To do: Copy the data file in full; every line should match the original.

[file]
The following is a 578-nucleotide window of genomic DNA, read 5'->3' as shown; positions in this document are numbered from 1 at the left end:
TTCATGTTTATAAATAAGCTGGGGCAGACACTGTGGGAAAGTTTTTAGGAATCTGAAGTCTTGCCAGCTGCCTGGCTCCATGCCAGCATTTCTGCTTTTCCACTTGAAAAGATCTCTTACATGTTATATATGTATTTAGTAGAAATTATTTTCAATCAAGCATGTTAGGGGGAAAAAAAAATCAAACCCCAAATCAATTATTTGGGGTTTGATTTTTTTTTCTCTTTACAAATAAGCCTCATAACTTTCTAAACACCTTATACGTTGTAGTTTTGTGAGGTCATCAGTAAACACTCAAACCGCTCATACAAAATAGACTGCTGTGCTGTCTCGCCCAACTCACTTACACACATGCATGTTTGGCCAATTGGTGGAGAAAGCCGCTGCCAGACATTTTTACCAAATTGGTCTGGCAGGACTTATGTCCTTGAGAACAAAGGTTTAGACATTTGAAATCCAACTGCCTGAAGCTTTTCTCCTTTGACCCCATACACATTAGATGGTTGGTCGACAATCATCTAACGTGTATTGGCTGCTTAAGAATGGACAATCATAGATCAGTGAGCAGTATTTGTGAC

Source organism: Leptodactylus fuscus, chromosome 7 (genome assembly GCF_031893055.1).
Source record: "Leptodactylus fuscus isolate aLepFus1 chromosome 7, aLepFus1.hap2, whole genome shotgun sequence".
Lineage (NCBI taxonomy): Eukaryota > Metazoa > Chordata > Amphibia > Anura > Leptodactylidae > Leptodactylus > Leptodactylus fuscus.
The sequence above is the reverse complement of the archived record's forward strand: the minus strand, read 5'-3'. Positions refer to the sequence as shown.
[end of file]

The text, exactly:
The following is a 578-nucleotide window of genomic DNA, read 5'->3' as shown; positions in this document are numbered from 1 at the left end:
TTCATGTTTATAAATAAGCTGGGGCAGACACTGTGGGAAAGTTTTTAGGAATCTGAAGTCTTGCCAGCTGCCTGGCTCCATGCCAGCATTTCTGCTTTTCCACTTGAAAAGATCTCTTACATGTTATATATGTATTTAGTAGAAATTATTTTCAATCAAGCATGTTAGGGGGAAAAAAAAATCAAACCCCAAATCAATTATTTGGGGTTTGATTTTTTTTTCTCTTTACAAATAAGCCTCATAACTTTCTAAACACCTTATACGTTGTAGTTTTGTGAGGTCATCAGTAAACACTCAAACCGCTCATACAAAATAGACTGCTGTGCTGTCTCGCCCAACTCACTTACACACATGCATGTTTGGCCAATTGGTGGAGAAAGCCGCTGCCAGACATTTTTACCAAATTGGTCTGGCAGGACTTATGTCCTTGAGAACAAAGGTTTAGACATTTGAAATCCAACTGCCTGAAGCTTTTCTCCTTTGACCCCATACACATTAGATGGTTGGTCGACAATCATCTAACGTGTATTGGCTGCTTAAGAATGGACAATCATAGATCAGTGAGCAGTATTTGTGAC

Source organism: Leptodactylus fuscus, chromosome 7 (genome assembly GCF_031893055.1).
Source record: "Leptodactylus fuscus isolate aLepFus1 chromosome 7, aLepFus1.hap2, whole genome shotgun sequence".
Lineage (NCBI taxonomy): Eukaryota > Metazoa > Chordata > Amphibia > Anura > Leptodactylidae > Leptodactylus > Leptodactylus fuscus.
The sequence above is the reverse complement of the archived record's forward strand: the minus strand, read 5'-3'. Positions refer to the sequence as shown.